Minneapolis Mayor R.T. Rybak was elected to a third term Tuesday night, winning 74 percent of the vote in an 11-candidate field.
Musician and civic activist Papa John Kolstad was a distant second with 11 percent, according to unofficial returns reported to the Secretary of State's office.
The election was the first in Minneapolis using instant runoff voting, but because Rybak emerged with a clear majority, the second and third choices marked by voters won't be a factor. Several Minneapolis voters interviewed by MPR News said they were only marking one choice on the ballot.
Results from the election were slow in coming Tuesday night, because the ballots had to be hauled to a central facility instead of being counted by machines at polling places throughout the day.
Rybak waited to declare victory until 80 percent of precincts were going his way, well after he had already given his scheduled speech to supporters. But, instead of going back to the podium, the mayor acknowledged his win while relaxing next to the bar.
"It's nice to win a big election," he said. "It's nice to win a third term. It's wonderful to have all these great supporters. But to me it's always been about the idea that I get to walk up to somebody's door and say hi and ask them for their vote."
Two of the 13 city council races on the ballot were left undecided Tuesday night after no candidate received more than 50 percent of the vote. City voters also rejected a ballot measure that would have eliminated the board of estimate and taxation.
Rybak is still not saying whether he's going to run for governor in 2010. The mayor has been making all of the moves of a gubernatorial candidate in recent months, even as he was running for a third term.
Speaking to reporters at his victory party at a downtown hotel, Rybak sidestepped whether he was going to get into the race.
"I've been saying for many months that it's likely I'll get in the race and I'm saying the same thing now," Rybak said. "But I won't be making any definitive judgment for a little bit of time."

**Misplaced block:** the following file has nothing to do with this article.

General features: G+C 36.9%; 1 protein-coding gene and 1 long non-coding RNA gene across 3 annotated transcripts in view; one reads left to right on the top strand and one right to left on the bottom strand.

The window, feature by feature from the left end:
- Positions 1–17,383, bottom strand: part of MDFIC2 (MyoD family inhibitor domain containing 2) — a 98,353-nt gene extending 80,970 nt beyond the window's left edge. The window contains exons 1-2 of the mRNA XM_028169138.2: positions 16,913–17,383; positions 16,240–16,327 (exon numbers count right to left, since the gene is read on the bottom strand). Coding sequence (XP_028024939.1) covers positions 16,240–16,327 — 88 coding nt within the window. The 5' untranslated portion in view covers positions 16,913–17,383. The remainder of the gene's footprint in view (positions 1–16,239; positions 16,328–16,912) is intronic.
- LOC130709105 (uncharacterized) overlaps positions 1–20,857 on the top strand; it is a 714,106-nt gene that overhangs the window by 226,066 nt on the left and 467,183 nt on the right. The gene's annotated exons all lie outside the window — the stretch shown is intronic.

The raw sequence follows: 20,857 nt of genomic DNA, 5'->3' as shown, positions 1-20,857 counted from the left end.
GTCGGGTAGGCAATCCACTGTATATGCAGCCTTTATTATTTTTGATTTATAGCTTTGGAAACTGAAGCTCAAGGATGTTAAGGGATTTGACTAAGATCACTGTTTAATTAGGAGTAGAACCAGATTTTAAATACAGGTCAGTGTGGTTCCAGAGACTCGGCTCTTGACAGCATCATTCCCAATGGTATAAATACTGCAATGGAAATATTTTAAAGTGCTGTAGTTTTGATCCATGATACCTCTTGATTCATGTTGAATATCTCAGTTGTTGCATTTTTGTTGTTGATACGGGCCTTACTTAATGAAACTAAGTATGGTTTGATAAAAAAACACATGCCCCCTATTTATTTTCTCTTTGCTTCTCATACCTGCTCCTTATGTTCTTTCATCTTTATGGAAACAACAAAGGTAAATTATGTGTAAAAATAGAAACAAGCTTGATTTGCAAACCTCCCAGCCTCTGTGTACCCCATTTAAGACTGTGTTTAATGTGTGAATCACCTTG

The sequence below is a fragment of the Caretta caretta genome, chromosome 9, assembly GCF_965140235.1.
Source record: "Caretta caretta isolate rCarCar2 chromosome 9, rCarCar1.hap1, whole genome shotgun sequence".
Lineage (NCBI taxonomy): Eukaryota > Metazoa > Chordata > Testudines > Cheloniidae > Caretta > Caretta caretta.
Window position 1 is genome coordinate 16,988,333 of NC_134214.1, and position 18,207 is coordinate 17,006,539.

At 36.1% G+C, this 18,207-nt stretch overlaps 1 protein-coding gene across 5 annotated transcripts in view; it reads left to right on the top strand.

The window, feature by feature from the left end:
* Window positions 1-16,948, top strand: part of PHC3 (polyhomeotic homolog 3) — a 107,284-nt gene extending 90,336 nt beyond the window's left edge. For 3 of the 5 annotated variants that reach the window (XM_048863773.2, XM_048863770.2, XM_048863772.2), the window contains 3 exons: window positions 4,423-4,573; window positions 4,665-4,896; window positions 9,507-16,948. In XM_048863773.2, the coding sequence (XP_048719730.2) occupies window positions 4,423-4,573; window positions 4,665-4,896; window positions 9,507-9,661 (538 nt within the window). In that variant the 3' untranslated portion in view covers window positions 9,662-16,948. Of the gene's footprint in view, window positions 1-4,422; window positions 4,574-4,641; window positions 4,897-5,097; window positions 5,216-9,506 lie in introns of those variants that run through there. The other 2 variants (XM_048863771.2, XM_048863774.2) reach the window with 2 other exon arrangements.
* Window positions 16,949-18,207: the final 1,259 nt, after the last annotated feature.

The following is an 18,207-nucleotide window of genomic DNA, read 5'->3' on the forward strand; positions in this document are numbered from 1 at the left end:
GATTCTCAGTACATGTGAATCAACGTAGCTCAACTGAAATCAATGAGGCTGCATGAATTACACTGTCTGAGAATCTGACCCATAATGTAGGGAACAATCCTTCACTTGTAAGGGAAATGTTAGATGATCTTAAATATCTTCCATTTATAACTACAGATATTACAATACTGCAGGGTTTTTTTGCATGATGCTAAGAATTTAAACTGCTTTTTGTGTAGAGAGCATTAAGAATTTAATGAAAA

Rybak said it could take months before he makes a decision. He claimed no knowledge of his schedule when a reporter told him he was confirmed to attend a DFL gubernatorial forum in Moorhead on Sunday.
Rybak also would talk with his political team in the next few days as to whether they would file paperwork with the Minnesota Campaign Finance Board.
Even though Republicans have been heavily critical of him for running two campaigns at once, many of those at Rybak's victory party openly encouraged Rybak to run for governor.
Several current city council members showed up to celebrate with the mayor. Betsy Hodges, Robert Lilligren and Gary Schiff each reached the threshold of votes needed to win. Kevin Reich, Cam Gordon, Diane Hofstede, Lisa Goodman, Meg Tuthill, John Quincy and Sandy Colvin Roy were also winners in the council race.
Council president Barb Johnson received 47 percent of first choice votes in her ward. So now her race goes to a runoff, where the candidate with the least votes gets dropped in successive rounds until someone tops 50 percent. The second choices made by people who voted for the first round loser will be distributed to the rest of the candidates.
Johnson says she thinks she'll get enough of those second choice votes to put her over the threshold.
"We're fairly confident," she said." We won every precinct and we have a hefty majority. So basically, it's the Republican that drops off and I think that goes to my base."
Council member Don Samuels also failed to get a majority of first choice votes. So he'll have to wait for the hand count. That will take several weeks to complete. Like Johnson, Samuels says he's confident the count will put him over the top.
Editor's note: Because of an editing error, John Quincy's name was incorrect in an earlier version of this story.